NPPF Implications – Design Policies
Welcome to the second part of our series on the implications of the National Planning Policy Framework (NPPF) on planning appeal decisions. This segment discusses the changes in design policies and the new subsection on achieving appropriate densities.
Chapter 7 in the 2012 NPPF Requiring good design has been replaced by the new NPPF Chapter 12 Achieving well designed places. When the Draft NPPF was published there was a feeling that the role of good design and place making within the Framework had been de-emphasised.
The final NPPF has responded to this criticism through Paragraph 124 by stating that the creation of high quality buildings and places is fundamental to what the planning and development process should achieve.
This emphasis on good design was supported by Housing Secretary James Brokenshire in his Written Ministerial Statement upon the launch of the revised Framework, ‘[…] Critically, progress must not be at the expense of quality or design. Houses must be right for communities. So the planning reforms in the new Framework should result in homes that are locally led, well-designed, and of a consistent and high quality standard.’
Notwithstanding, it would be misleading to see the new chapter in the NPPF as a like-for-like replacement of the 2012 chapter. The 2012 NPPF in Para 60 stated that it was proper that planning policies and decisions should seek to promote or reinforce local distinctiveness. This ambition has been subtly de-emphasised in the new NPPF through paragraph 127 which states that planning policies and decisions should ensure that developments are sympathetic to local character and that planning decisions and policies should not stifle appropriate innovation or change (such as densities). It is of note that the densities are explicitly mentioned in this paragraph whereas in the 2012 NPPF only form and style was mentioned.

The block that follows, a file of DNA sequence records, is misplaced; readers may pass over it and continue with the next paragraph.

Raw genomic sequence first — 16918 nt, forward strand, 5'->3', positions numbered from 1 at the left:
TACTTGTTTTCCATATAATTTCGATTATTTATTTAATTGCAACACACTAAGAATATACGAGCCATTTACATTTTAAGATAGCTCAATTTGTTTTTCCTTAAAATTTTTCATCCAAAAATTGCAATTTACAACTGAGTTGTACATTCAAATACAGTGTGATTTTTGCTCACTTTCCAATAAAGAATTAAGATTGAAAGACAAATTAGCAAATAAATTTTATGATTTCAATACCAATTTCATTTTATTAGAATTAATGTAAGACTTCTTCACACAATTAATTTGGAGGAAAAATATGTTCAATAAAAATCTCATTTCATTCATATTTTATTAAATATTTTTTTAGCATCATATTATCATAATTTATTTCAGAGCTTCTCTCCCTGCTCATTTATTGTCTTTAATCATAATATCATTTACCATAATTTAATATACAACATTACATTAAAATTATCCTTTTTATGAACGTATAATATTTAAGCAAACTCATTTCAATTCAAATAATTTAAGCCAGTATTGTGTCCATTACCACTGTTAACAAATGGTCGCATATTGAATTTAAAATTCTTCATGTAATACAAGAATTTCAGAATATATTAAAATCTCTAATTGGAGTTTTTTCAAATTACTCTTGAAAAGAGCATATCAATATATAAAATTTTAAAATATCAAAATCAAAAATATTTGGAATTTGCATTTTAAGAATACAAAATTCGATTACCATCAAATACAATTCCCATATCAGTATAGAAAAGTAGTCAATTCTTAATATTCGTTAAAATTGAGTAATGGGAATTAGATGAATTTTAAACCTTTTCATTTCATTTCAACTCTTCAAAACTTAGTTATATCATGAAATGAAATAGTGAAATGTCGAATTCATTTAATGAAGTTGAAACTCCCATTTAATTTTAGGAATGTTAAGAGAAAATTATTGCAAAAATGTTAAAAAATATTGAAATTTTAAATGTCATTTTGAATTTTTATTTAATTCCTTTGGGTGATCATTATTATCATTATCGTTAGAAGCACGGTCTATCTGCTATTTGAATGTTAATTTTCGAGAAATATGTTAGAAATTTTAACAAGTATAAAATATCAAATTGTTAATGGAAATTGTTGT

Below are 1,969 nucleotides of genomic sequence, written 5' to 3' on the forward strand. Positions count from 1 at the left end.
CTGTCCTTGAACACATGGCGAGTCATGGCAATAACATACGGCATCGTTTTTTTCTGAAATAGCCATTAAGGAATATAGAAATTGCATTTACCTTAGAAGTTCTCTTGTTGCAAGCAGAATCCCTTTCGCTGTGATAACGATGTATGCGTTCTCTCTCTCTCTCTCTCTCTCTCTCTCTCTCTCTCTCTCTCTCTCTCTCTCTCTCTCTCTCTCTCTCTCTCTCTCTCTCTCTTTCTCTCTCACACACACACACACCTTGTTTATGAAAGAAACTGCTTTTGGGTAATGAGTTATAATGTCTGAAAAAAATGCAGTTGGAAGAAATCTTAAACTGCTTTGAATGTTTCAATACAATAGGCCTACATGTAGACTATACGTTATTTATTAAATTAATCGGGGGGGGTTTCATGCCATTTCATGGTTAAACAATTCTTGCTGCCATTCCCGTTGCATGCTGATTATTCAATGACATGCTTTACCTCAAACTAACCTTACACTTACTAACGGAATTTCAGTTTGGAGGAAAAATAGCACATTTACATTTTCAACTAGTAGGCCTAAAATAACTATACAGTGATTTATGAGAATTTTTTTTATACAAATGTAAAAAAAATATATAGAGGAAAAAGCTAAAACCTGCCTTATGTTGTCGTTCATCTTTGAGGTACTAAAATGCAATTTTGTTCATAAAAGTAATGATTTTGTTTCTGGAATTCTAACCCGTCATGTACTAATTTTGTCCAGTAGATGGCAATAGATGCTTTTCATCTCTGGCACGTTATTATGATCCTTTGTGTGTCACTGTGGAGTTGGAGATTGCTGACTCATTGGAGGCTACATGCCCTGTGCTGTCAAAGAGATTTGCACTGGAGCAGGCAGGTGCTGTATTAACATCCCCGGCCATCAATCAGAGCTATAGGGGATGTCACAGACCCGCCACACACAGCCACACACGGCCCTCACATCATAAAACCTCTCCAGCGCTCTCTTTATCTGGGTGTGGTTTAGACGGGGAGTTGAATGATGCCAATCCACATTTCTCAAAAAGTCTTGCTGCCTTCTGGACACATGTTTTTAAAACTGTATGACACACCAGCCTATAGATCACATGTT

In fact, the new NPPF includes a new subsection on achieving appropriate densities. The emphasis on this factor in delivering housing is encapsulated in paragraph 123 which states that, `where there is an existing or anticipated shortage of land for meeting identified housing needs, it is especially important that planning policies and decisions avoid homes being built at low densities, and ensure that developments make optimal (our emphasis) use of the potential of each site’. This policy will have a particularly marked effect in many authorities where large swathes of Green Belt land exist, housing targets are challenging and decisions around appropriate spatial strategies need to be taken.
Chapter 12 ‘Achieving well-designed places’ is where this intent is translated into policy. Paragraph 124 specifies that ‘being clear about design expectations, and how these will be tested, is essential’ for achieving sustainable development. Effective engagement e.g. with local communities (including through workshops), the use of ‘local design standards or style guides’, and the refusal of permissions for developments of poor design are some of the ways the revised NPPF aims to achieve this objective.
Crucially, para 130 requires local planning authorities (LPAs) to make sure that the quality of approved developments does not materially diminish ‘between permission and completion, as a result of changes being made to the permitted schemes.
Following extensive discussions with officers and despite significant local objection our application was approved without the need to go to planning committee. Following the approval, the team were able to secure further increases to the internal floor space, with the most recent approval for a large three double bedroom dwelling. The team’s local experience and tenacious negotiating skills were crucial in securing our permission and I cannot thank them enough.